What’s next for bash, completion-wise?

Trying out completion feature in several other shells which I don’t use daily–including zsh, tcsh, and fish–I can’t help but comparing them with bash.

IMHO, the last major feature in completion in bash happens in 2009-2010, when bash 4.1 introduces -D option for the “complete” command. This enables fallback/catch-all mechanism like already found in other shells like fish and zsh. When a user requests completion for a command that does not yet have a completion definition, the hook function specified in “complete -D” can execute and find a completion definition somewhere. And the completion can be activated right there and then instead of having to wait for the next command (or after the user logs out and logs in again). A major convenience as completion can be activated or deactivated instantly.

The subsequent major bash versions don’t introduce anything ground-breaking in terms of completion: 4.2 allows us to configure the number of columns used when displaying completion (nice, but not an additional core functionality) and case-map to treat underscore and dash as the same (really convenient, but we can do that ourselves if we want using function or external command backend). 4.3 introduces “-o noquote” and 4.4 introduces “-o nosort” which are just minor.

Completion description. As many bash users who have tasted fish and zsh would agree, I think bash really needs to add the feature of showing description/help text next to each completion answer. This is a major boost for CLI usability. For example, user can see or be reminded of what each command option does instead of having to “man” or open a browser to Google for it.

Menu select. The other popular feature is “menu select” like in zsh (not to be confused with the already existing option “menu-completion” in bash), where after the user presses Tab and is presented with the list of completions, she can use arrow keys to select the completion she wants instead of typing. This is nice but of lesser impact compared to the previous item. A seasoned CLI user would prefer and can complete faster using typing anyway. What I think would be really nifty is incremental matching, where the list of completions is reduced or expanded as the user types. So for example you press “deluser t” and get presented with a list of 30 usernames starting with “t”. You can now type more letters to match fewer of those names until you get the one you want. The list displayed interactively shrinks or reexpands to show only the matching items. The exact detail of how this would work can be tuned to be as comfortable and powerful as possible. What I described just now is actually just a UI (TUI?) improvement of the functionality already present, as when we use tab completion we often do just that, albeit without the interactive list being displayed automatically (we still need to press Tab whenever we want to get the list of completions).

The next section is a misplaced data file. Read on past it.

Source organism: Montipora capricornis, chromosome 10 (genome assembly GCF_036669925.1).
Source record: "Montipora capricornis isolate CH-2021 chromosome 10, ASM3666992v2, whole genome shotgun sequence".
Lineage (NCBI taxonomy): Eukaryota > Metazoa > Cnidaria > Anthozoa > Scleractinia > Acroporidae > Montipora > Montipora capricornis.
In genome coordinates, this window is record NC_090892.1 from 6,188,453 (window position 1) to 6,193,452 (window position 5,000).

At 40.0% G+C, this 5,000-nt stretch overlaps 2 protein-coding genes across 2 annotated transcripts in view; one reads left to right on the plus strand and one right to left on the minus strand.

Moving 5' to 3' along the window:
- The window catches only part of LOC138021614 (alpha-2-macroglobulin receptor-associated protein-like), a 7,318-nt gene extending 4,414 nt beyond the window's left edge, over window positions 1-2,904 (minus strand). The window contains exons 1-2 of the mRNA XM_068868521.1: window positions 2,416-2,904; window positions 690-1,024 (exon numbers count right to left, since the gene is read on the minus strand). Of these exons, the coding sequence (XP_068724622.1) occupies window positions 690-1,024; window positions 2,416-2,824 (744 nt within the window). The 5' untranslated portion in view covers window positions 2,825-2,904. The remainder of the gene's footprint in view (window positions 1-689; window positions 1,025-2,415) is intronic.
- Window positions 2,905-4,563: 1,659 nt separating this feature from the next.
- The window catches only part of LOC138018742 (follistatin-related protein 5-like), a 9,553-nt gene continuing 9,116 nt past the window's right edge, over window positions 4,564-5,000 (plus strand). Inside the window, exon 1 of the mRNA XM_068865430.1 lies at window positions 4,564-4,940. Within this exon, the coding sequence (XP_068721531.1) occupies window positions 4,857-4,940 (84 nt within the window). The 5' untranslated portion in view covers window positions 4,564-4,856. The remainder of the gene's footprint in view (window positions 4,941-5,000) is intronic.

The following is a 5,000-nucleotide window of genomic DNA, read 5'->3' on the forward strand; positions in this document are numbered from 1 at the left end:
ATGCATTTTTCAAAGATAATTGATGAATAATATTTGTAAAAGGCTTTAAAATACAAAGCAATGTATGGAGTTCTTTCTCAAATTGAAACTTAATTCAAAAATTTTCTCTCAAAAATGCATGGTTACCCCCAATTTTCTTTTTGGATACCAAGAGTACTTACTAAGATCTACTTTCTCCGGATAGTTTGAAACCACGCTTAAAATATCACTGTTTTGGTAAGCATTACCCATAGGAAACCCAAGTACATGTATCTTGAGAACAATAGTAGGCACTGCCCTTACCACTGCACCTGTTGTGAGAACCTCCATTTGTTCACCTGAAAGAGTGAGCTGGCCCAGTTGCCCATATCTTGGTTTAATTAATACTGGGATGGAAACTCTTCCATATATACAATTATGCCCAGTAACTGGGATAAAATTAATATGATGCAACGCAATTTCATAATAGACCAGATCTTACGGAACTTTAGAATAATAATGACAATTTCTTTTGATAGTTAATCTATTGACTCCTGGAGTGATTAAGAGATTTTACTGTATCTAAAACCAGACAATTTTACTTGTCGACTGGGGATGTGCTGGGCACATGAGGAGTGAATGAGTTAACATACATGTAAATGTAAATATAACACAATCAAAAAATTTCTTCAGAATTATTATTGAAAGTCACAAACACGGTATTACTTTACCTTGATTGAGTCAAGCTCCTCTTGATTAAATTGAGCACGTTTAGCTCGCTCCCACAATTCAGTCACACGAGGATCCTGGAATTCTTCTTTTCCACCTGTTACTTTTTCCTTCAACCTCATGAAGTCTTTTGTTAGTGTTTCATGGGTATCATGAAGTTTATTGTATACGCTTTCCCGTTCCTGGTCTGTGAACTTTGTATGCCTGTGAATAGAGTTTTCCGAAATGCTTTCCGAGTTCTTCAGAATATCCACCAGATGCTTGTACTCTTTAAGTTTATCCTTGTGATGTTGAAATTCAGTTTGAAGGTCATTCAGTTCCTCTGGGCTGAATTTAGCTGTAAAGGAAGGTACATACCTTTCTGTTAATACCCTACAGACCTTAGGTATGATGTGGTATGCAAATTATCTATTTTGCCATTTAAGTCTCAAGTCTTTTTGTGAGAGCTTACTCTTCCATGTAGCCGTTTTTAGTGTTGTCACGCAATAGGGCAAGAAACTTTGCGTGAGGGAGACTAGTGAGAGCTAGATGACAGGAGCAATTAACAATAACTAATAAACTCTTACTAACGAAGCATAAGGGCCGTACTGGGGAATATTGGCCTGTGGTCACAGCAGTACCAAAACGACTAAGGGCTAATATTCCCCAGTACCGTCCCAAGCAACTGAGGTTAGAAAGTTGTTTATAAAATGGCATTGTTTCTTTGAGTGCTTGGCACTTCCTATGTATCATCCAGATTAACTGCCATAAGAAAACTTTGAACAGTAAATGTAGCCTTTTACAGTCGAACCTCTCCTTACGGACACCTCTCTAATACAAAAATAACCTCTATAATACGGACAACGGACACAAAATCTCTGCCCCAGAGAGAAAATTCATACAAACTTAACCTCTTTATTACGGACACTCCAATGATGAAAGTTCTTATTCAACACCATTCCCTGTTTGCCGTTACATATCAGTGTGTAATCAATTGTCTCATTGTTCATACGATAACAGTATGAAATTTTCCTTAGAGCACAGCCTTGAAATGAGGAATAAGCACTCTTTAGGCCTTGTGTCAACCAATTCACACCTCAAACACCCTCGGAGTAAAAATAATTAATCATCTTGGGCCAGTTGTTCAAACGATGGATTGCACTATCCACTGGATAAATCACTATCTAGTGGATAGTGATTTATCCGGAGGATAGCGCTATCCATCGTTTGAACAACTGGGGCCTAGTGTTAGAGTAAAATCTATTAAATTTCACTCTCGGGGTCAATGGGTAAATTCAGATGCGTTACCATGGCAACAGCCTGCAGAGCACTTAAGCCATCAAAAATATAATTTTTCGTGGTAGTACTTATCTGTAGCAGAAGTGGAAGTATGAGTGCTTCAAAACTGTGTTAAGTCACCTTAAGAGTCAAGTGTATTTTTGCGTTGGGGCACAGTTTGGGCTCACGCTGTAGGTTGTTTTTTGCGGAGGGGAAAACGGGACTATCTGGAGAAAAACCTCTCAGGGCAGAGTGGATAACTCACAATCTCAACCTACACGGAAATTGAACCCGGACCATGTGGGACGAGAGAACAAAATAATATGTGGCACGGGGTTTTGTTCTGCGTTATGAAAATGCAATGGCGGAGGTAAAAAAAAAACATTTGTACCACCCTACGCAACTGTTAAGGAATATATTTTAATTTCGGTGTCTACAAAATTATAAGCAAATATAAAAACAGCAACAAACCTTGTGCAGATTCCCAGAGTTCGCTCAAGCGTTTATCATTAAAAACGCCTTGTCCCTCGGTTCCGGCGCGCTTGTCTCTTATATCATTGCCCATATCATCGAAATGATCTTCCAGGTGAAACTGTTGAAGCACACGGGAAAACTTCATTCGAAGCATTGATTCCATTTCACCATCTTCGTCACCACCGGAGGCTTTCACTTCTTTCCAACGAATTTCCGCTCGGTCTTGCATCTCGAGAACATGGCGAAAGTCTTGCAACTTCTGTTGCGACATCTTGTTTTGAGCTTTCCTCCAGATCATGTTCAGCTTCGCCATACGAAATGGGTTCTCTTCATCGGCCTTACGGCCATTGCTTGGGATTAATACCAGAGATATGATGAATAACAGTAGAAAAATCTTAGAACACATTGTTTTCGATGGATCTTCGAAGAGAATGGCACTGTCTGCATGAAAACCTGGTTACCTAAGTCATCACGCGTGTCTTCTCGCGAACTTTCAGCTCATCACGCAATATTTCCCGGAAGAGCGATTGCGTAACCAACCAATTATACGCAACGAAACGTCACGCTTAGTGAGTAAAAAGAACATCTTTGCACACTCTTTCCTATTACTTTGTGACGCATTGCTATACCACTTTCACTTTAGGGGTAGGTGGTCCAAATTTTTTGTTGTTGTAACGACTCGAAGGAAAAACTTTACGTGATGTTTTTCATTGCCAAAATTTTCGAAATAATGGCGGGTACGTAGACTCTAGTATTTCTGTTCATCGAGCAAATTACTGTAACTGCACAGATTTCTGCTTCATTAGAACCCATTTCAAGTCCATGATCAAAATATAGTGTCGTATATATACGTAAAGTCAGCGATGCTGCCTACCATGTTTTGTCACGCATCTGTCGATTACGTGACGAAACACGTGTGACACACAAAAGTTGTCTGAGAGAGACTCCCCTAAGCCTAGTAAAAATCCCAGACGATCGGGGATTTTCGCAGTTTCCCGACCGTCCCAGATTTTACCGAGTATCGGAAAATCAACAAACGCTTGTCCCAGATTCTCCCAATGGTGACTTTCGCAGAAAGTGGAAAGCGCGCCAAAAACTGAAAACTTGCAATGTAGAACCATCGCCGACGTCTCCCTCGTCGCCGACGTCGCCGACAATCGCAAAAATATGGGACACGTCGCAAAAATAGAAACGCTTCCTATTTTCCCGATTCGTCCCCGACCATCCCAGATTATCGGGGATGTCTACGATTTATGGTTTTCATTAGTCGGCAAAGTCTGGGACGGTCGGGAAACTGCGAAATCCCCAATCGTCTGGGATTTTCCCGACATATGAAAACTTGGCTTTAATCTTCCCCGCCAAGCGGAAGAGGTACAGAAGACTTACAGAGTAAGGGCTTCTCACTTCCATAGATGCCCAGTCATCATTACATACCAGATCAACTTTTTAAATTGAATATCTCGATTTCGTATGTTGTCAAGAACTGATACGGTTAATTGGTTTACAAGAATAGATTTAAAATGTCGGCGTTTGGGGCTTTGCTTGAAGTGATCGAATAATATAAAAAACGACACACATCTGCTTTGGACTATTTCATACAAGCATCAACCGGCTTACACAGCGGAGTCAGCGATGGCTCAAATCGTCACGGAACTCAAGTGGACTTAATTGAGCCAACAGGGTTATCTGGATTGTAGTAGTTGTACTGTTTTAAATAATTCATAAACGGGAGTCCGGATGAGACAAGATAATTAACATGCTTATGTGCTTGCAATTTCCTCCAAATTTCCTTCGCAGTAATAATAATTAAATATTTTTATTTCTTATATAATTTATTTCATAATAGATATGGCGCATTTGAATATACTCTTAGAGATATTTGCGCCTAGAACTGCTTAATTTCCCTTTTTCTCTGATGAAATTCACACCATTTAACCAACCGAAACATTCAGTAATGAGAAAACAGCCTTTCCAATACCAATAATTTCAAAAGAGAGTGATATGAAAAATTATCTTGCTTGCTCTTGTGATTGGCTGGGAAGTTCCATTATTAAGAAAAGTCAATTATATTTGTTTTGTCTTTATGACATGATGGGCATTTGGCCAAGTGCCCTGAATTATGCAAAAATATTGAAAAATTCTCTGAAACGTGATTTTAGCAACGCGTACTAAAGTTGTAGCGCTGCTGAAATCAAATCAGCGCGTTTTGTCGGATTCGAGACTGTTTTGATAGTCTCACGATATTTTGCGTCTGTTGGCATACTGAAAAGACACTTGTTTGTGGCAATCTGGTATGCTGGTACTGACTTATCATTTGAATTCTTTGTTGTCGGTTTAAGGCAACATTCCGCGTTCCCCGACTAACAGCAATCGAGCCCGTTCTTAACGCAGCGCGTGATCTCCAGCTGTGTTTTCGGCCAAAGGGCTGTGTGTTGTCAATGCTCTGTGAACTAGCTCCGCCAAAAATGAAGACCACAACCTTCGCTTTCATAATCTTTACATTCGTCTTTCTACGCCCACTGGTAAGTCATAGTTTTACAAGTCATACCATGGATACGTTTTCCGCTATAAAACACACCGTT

Colors. Fish utilizes colors a lot, for good purpose. For example if you type “ls -” in fish you’ll get a much nicer output compared to in bash. This lets you scan the list faster. It would be nice if we can show colors more in the list of completion in bash.


Adding support for fish, zsh, tcsh in shcompgen

I’ve recently added support for the other three shells (fish, zsh, tcsh) in shcompgen. shcompgen is basically a utility to write those shell commands “complete -C foo foo” or “complete -c foo -l longopt1 –description ‘Add a thing to foo'” for you. It recognizes scripts written using Getopt::Long::Complete, Perinci::CmdLine, and a few others so that you can enable shell tab completion for your scripts.

fish. Enabling tab completion for a command in fish is relatively simple. For each short/long option of a command, you can define a separate “complete” command, e.g.:

complete -c man -s k --description "Show apropos information"
complete -rc man -s C --description "Configuration file"
complete -xc man -a 1 --description "Program section"
complete -xc man -a 2 --description "Syscall section"
complete -xc man -a 3 --description "Library section"

Doing this has the advantage of fish knowing about the each program option and its description, so you can get a prettier/more informative completion. It is not possible to just say like in bash “complete -F somefunc cmd; # delegate completion to a function” or “complete -C somecmd cmd ; # delegate completion to an external command”. It’s also possible to just delegate to the program entirely a la bash’s “complete -C”:

complete -c somecmd -a '(begin; set -lx COMP_SHELL fish; set -lx COMP_LINE (commandline); set -lx COMP_POINT (commandline -C); shcompgen; end)'

zsh. Completion in zsh is complex and complicated with lots and lots of options, if not featureful. You can, in theory, use “complete” or “compgen” command like in bash because zsh has “bashcompinit” that (partially) simulates those two bash commands. This enables you to reuse your bash completion definitions in zsh. I tried to do that but didn’t succeed though.

#compdef pmman
autoload bashcompinit
# this is bash-style
complete -C pmman pmman

The commands I type will sometimes complete, but at other times won’t. So I use “compadd” instead, which is the standard way to add completion results in zsh. For example:

#compdef pmman
_pmman() {
_pmman "$@"

tcsh. tcsh lacks a fallback or autoload mechanism (like “complete -D” in bash or similar mechanism in fish and zsh), so activating or deactivating completion for a command requires you to explicitly re-source a definition script or logout + login again.

Tab completion now works in zsh, fish, and tcsh but since I don’t use those shells daily and am not familiar enough with them, there are still known issues (documented in the shcompgen’s POD) like with escaping of special characters like whitespace. I hope that Perl programmers that use one of those shells can give inputs on how to resolve the issues.